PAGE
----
I have just returned from the Berkshires where I was assisting John Bagnulo in a “bootcamp” cleanse called Deep Spring Clean. Last week, in one of the classes, we were reviewing organic practices by the industry.
While many of us believe we are offering our families the best by buying organic, I caution against blindly purchasing a product because of the label that reads “organic”.
I’ll use Horizon as one example.
Horizon is owned by Dean Foods. Dean Foods is a $12B per year producer of dairy and related products. 80% of Dean’s revenue comes from the sales of conventional milk products. These products are sold under a wide variety of local, regional, and private brands.
Horizon makes it in the news on a regular basis for their shady practices. Not too long ago, there was an exposé on the organic “feed lot cattle” that was supplying the organic milk. Recently, Horizon has been found to be adding DHA to their Horizon Fat-Free Milk Plus DHA Omega-3. This contains a synthetic nutritional oil that does not appear on the National List of Approved Synthetic Substances for use in organic foods. While DHA may be a needed nutrient, this is just one more marketing scheme. But wait – what happened to the organic label?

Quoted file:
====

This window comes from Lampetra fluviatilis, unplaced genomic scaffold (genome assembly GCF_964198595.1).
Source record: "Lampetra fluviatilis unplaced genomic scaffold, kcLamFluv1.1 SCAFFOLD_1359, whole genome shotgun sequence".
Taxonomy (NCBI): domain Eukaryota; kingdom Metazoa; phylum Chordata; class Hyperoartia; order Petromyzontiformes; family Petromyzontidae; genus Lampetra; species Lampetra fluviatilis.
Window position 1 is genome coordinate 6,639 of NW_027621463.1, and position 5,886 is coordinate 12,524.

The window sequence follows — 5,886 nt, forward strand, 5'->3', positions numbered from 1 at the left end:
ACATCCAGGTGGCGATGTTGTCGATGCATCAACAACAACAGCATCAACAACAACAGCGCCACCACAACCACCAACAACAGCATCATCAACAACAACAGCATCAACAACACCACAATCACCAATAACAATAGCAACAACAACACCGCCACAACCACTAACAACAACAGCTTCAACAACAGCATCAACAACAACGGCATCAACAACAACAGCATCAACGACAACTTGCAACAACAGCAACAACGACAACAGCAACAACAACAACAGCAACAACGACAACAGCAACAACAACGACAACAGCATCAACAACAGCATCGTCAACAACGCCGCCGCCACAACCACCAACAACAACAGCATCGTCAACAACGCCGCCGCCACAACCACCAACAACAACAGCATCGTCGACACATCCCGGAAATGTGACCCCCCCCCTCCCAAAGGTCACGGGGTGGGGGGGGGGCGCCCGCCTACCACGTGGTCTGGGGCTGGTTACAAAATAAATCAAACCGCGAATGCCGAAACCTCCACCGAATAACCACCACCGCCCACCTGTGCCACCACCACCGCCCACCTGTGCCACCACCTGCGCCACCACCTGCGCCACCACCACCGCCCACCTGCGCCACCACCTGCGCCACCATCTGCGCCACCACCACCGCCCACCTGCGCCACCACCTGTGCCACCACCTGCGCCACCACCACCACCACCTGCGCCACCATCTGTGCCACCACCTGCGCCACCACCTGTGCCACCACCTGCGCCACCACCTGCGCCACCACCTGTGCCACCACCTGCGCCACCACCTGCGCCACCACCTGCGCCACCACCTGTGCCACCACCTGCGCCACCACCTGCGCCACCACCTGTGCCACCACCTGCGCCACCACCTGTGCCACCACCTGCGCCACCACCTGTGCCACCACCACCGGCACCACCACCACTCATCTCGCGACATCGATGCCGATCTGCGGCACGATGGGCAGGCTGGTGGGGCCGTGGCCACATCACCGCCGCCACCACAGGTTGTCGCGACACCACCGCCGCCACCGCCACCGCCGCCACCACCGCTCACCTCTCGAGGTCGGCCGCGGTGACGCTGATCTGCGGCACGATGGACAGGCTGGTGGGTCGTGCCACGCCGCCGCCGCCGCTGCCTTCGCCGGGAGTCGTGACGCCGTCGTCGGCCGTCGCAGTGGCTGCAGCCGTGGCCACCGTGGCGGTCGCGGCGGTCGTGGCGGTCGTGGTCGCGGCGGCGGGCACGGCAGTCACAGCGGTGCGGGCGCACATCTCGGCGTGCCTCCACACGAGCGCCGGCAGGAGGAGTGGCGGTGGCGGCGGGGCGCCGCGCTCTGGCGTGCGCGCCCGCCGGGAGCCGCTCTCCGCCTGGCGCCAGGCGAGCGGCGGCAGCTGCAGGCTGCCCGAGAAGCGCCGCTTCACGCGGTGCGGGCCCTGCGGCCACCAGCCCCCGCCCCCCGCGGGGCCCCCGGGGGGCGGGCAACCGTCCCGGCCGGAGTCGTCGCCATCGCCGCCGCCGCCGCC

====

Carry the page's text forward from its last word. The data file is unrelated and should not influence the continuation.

In the class, I found it interesting that some folks thought that “natural” was a preferred term over “organic”. Organic foods must meet government standards to be certified. Natural is unregulated.
Silk brand is owned by Dean Foods and the brand is mostly conventional, not organic. The label has changed from organic to natural. If you go on to their web site, they say they are sourcing their soybeans from Conservation International that are produced in a sustainable, socially responsible and ethical manner. While even I would agree that this sounds good, I’m very skeptical. Whose interpretation is this? It is not certified humane or certified organic. It is no coincidence that this is so difficult to follow and understand!
And get this, they haven’t lowered their prices!
Read your labels and don’t be fooled by “added ingredients”. What may have been organic and clean last week, perhaps is not this week.
Products that meet the following criteria SHOULD meet the standards for organic labeling:
- products produced without pesticides, herbicides, antibiotics and other drugs
- no genetically modified feed crops
- cows required to graze in pastures rather than confined to factory farm feedlots
These are all factors that truly differentiate organic production from natural/conventional agricultural and livestock production.
But, when it comes to how animals are raised, organic has nothing to do with it. Organic means that the animals were fed organic feed and that is all. The U.S. Department of Agriculture is determining what role pasturing plays in organic dairy farming.
Until then, choose the product that says “pastured” or “certified humanely raised”.